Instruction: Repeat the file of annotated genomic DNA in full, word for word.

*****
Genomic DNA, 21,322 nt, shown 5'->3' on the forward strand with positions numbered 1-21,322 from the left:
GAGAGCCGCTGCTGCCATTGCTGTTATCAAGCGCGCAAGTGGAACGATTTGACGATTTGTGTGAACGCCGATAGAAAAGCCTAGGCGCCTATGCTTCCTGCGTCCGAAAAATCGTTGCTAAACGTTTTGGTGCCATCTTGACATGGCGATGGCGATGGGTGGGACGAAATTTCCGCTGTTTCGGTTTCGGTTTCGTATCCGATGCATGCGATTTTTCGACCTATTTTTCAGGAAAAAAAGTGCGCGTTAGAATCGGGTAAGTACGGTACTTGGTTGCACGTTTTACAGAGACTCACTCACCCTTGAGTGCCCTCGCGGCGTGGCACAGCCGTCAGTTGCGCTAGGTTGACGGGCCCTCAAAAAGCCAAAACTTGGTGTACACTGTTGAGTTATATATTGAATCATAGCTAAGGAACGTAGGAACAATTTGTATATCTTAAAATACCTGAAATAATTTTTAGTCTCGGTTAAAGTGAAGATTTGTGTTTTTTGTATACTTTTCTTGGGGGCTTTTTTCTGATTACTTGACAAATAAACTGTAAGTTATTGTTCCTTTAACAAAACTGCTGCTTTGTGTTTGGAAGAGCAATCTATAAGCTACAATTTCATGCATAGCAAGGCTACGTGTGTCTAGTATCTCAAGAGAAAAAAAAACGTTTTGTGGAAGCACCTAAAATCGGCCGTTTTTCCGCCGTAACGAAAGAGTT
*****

Genomic DNA, 21,322 nt, shown 5'->3' on the forward strand with positions numbered 1-21,322 from the left:
GAGAGCCGCTGCTGCCATTGCTGTTATCAAGCGCGCAAGTGGAACGATTTGACGATTTGTGTGAACGCCGATAGAAAAGCCTAGGCGCCTATGCTTCCTGCGTCCGAAAAATCGTTGCTAAACGTTTTGGTGCCATCTTGACATGGCGATGGCGATGGGTGGGACGAAATTTCCGCTGTTTCGGTTTCGGTTTCGTATCCGATGCATGCGATTTTTCGACCTATTTTTCAGGAAAAAAAGTGCGCGTTAGAATCGGGTAAGTACGGTACTTGGTTGCACGTTTTACAGAGACTCACTCACCCTTGAGTGCCCTCGCGGCGTGGCACAGCCGTCAGTTGCGCTAGGTTGACGGGCCCTCAAAAAGCCAAAACTTGGTGTACACTGTTGAGTTATATATTGAATCATAGCTAAGGAACGTAGGAACAATTTGTATATCTTAAAATACCTGAAATAATTTTTAGTCTCGGTTAAAGTGAAGATTTGTGTTTTTTGTATACTTTTCTTGGGGGCTTTTTTCTGATTACTTGACAAATAAACTGTAAGTTATTGTTCCTTTAACAAAACTGCTGCTTTGTGTTTGGAAGAGCAATCTATAAGCTACAATTTCATGCATAGCAAGGCTACGTGTGTCTAGTATCTCAAGAGAAAAAAAAACGTTTTGTGGAAGCACCTAAAATCGGCCGTTTTTCCGCCGTAACGAAAGAGTT